Celebrate 2016: The International Year of Pulses!

International Year of Pulses K12 School Garden Photo Contest

UN's 2016International Year of Pulses logoThe United Nations declared 2016 the International Year of Pulses (IYP). Pulse crops are a critical and ancient part of the food basket. And, they are foods you already enjoy! It's time this vital crop had its time in the sunshine!

What are pulses? Why are they important?

Pulses are beans and peas that are harvested dry. Examples are lentils, chickpeas, pinto beans, kidney beans, and more (see a full list here).

brown bean Pulses provide a vital source of plant-based proteins and amino acids for people around the globe, ensuring food security.

brown bean As part of a healthy diet high in fiber, pulses fight obesity.

brown bean Pulses also prevent and help manage chronic diseases such as diabetes, coronary conditions, and cancer.

brown bean Pulses are an important source of plant-based protein for livestock.

brown bean Pulses pull nitrogen from the air into the soil, increasing soil fertility.

brown bean Pulses use less water than most other protein crops, making them a sustainable agricultural choice.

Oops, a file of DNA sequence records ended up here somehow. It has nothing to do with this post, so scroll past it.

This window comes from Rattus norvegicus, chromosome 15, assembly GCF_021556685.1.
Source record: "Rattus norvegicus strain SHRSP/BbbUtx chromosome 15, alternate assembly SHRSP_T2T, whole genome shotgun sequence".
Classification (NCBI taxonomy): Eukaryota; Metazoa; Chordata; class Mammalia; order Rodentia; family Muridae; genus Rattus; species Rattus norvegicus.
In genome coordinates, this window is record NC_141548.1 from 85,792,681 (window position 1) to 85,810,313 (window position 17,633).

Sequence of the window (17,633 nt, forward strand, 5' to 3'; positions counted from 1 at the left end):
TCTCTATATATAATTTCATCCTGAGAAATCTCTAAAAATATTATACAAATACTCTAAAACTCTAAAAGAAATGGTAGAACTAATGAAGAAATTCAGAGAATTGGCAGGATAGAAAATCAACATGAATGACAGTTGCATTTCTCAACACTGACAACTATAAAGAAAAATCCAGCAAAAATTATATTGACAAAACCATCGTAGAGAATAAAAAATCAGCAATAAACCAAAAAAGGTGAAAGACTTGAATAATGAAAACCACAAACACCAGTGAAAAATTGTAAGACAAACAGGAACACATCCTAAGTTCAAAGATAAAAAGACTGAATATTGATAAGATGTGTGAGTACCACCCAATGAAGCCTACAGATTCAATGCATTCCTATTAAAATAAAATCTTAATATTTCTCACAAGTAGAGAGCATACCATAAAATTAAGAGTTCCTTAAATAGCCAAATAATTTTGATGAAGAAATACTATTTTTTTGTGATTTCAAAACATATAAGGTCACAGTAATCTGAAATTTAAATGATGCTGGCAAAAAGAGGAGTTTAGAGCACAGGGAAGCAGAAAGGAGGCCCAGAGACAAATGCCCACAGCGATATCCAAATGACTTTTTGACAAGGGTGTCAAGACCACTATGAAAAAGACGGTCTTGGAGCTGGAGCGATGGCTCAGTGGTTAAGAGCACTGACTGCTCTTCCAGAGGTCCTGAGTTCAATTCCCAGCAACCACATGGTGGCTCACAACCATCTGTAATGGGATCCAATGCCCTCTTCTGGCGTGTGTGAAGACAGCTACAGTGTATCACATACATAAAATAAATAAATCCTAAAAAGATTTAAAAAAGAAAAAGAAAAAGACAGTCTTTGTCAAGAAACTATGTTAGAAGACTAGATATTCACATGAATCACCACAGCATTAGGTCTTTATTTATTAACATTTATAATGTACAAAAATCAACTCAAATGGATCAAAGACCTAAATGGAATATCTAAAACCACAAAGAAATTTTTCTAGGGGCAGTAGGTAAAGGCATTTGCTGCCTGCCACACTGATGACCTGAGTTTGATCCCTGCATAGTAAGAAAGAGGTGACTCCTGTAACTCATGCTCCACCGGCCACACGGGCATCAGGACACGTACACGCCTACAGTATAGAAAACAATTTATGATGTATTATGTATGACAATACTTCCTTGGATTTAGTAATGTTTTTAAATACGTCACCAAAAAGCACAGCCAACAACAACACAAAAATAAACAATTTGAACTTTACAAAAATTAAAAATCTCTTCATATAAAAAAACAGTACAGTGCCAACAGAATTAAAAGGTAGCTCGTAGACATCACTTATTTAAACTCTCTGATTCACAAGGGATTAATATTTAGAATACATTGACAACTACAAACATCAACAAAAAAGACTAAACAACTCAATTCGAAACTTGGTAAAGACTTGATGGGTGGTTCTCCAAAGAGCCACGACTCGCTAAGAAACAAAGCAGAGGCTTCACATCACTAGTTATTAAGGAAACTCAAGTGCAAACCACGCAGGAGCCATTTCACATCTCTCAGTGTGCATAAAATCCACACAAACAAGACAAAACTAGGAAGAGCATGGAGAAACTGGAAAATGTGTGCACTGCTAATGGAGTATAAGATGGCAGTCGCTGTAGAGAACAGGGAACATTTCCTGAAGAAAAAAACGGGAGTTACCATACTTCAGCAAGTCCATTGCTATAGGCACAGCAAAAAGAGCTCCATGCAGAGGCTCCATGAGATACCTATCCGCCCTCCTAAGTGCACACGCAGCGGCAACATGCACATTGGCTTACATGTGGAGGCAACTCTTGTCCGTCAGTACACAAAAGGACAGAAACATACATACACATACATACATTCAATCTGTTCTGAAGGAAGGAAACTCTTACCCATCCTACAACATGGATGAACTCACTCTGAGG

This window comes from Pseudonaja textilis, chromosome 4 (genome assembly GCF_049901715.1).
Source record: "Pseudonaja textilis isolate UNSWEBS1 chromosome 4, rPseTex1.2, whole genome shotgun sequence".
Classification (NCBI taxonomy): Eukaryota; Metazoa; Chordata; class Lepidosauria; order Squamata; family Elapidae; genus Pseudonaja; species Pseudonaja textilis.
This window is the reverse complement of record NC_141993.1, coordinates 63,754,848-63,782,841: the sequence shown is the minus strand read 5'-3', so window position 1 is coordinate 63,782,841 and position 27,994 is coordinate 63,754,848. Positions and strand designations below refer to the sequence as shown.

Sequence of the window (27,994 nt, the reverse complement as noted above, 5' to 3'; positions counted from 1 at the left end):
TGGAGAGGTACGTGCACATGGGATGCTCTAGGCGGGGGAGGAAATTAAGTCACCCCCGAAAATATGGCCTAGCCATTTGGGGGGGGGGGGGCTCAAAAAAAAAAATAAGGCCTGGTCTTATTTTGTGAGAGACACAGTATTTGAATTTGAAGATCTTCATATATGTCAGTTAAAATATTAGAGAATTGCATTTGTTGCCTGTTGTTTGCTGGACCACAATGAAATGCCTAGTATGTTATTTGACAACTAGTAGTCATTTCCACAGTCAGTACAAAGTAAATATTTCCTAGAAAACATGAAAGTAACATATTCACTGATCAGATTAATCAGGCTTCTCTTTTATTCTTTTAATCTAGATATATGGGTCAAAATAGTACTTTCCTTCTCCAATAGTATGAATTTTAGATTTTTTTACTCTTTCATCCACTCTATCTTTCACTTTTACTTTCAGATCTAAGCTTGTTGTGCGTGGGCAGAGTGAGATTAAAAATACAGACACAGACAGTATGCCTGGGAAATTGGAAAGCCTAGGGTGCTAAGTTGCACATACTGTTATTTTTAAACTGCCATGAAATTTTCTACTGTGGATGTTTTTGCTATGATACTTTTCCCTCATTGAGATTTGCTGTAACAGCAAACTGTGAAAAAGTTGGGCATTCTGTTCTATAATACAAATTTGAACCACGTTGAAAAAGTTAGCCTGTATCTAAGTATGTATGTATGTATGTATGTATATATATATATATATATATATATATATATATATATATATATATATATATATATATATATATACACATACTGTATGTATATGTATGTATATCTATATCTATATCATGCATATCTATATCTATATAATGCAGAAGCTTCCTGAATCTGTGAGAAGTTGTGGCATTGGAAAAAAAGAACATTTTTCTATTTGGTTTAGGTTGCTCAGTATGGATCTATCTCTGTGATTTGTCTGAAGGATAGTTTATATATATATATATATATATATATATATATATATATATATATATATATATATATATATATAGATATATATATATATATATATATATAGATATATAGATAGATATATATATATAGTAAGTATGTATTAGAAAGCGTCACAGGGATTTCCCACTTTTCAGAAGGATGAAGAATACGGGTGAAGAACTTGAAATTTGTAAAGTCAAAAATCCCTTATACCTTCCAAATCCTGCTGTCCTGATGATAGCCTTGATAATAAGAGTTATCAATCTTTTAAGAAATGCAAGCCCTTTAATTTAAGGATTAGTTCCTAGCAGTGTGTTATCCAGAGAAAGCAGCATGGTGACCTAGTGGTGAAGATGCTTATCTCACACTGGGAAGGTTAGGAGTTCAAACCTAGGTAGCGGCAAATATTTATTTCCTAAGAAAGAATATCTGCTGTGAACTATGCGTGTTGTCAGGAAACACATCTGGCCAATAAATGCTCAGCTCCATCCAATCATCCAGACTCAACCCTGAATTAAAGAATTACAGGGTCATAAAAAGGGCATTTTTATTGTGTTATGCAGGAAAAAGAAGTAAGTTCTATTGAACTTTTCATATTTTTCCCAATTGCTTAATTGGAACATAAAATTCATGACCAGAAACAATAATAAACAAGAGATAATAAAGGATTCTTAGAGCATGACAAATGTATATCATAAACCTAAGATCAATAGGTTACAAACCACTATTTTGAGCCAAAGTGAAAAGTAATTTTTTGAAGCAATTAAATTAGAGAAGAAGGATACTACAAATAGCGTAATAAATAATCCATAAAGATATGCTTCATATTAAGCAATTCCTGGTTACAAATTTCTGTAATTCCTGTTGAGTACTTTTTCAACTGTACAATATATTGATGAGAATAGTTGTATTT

Celebrate IYP with us! Click on the labeled photos for more information:

Pulses for People: engaging information for the general public

Legume nodule and roots and link to k-12 education materials
Soy field at sunset; link to Beans in the News
Pulses in garden with link to grow your own
Dry pulses for cooking link to recipes
Printable IYP memes
Click on globe image to go to videos about pulse crops


Pulses and Science: information for members' and related scientists' use

B.B. Singh and other researchers in cowpea field
UN photo of dried pulse seeds at market and link to UN web site


CSSA celebrated its 50th Anniversary in 2006 with a U.S. Postal Service stamp featuring...pulses!

We're proud to celebrate IYP, ten years after First Day of Issue.

CSSA commemorative USPS stamp with pulses